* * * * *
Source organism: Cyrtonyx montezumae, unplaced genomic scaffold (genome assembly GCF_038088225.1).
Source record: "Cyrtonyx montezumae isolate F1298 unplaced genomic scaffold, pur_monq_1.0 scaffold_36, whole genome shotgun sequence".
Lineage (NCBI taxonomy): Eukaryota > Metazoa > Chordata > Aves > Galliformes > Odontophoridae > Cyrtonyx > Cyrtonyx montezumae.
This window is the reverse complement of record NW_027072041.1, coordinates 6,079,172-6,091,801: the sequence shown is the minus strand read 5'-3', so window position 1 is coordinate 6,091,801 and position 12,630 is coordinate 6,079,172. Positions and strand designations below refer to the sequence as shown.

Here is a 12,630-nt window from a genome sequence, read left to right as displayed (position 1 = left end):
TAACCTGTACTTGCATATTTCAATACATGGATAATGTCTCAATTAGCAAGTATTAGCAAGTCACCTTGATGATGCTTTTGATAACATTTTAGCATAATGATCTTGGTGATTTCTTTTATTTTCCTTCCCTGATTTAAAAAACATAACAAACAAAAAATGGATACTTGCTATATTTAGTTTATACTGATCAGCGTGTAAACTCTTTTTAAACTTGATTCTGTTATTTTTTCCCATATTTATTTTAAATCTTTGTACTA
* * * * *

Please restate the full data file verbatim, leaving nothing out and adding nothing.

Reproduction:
Source organism: Cyrtonyx montezumae, unplaced genomic scaffold (genome assembly GCF_038088225.1).
Source record: "Cyrtonyx montezumae isolate F1298 unplaced genomic scaffold, pur_monq_1.0 scaffold_36, whole genome shotgun sequence".
Lineage (NCBI taxonomy): Eukaryota > Metazoa > Chordata > Aves > Galliformes > Odontophoridae > Cyrtonyx > Cyrtonyx montezumae.
This window is the reverse complement of record NW_027072041.1, coordinates 6,079,172-6,091,801: the sequence shown is the minus strand read 5'-3', so window position 1 is coordinate 6,091,801 and position 12,630 is coordinate 6,079,172. Positions and strand designations below refer to the sequence as shown.

Here is a 12,630-nt window from a genome sequence, read left to right as displayed (position 1 = left end):
TAACCTGTACTTGCATATTTCAATACATGGATAATGTCTCAATTAGCAAGTATTAGCAAGTCACCTTGATGATGCTTTTGATAACATTTTAGCATAATGATCTTGGTGATTTCTTTTATTTTCCTTCCCTGATTTAAAAAACATAACAAACAAAAAATGGATACTTGCTATATTTAGTTTATACTGATCAGCGTGTAAACTCTTTTTAAACTTGATTCTGTTATTTTTTCCCATATTTATTTTAAATCTTTGTACTA